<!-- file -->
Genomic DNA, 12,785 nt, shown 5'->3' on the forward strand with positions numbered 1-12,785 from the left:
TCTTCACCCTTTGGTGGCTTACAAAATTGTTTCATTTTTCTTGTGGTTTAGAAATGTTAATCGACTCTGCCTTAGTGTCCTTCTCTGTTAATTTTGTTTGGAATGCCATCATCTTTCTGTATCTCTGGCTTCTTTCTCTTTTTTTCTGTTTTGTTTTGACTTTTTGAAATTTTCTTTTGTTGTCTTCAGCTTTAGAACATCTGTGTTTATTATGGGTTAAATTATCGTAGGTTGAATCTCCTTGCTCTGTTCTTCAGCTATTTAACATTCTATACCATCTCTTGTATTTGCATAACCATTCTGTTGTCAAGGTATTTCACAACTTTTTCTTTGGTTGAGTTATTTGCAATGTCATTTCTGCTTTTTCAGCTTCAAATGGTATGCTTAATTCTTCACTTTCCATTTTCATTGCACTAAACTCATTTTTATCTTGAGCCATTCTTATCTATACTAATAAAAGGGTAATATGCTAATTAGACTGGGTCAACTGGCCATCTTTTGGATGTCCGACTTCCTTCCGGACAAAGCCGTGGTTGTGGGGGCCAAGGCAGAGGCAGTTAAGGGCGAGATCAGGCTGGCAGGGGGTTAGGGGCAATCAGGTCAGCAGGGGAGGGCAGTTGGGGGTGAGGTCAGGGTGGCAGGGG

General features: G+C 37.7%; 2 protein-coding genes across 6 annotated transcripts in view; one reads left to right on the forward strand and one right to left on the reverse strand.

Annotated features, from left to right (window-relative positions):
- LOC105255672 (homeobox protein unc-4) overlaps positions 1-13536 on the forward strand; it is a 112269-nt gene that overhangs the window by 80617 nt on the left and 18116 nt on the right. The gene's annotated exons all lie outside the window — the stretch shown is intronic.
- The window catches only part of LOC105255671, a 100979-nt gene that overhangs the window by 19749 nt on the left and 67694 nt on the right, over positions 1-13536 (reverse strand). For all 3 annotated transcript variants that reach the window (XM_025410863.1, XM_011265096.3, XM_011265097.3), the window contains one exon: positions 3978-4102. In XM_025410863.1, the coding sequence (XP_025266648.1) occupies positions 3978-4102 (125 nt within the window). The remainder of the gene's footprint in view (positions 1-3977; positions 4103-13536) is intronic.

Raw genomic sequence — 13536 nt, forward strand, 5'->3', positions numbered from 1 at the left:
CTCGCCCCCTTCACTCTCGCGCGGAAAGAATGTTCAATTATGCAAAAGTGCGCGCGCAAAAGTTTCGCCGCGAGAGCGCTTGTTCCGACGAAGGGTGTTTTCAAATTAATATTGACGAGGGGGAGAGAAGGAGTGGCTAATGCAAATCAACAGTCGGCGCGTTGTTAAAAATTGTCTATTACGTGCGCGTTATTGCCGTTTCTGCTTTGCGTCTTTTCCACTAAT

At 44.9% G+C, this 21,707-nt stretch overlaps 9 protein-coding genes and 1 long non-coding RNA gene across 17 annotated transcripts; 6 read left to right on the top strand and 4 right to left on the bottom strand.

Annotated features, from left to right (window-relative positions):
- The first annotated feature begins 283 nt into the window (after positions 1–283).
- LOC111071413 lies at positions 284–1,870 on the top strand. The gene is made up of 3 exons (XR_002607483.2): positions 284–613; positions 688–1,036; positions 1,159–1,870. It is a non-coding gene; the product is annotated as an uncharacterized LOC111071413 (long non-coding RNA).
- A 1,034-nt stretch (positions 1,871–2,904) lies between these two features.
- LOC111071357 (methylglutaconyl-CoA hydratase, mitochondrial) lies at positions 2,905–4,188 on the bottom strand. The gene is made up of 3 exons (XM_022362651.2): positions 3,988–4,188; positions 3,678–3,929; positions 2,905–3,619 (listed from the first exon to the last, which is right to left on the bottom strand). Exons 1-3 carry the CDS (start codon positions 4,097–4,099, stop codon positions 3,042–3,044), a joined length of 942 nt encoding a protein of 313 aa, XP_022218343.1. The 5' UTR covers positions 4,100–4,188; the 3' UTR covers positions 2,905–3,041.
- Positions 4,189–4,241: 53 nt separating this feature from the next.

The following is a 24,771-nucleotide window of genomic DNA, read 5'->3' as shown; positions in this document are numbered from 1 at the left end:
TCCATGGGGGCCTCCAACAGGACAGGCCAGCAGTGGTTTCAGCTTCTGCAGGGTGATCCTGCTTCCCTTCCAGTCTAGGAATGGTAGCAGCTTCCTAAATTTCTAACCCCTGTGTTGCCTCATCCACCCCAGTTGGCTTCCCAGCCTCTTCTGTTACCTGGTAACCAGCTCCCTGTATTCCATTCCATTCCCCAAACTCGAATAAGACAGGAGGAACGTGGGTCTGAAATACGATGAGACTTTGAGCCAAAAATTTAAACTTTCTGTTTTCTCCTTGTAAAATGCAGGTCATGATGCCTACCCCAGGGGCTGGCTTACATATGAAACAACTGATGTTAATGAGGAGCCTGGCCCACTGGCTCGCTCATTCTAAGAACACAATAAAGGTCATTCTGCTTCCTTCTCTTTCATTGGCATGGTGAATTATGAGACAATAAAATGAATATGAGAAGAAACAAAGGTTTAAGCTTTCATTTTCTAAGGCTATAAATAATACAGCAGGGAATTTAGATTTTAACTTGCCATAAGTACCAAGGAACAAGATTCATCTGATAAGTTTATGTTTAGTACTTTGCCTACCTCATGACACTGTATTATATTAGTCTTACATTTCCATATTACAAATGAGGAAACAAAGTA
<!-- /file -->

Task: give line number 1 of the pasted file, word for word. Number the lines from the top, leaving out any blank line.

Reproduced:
Genomic DNA, 12,785 nt, shown 5'->3' on the forward strand with positions numbered 1-12,785 from the left: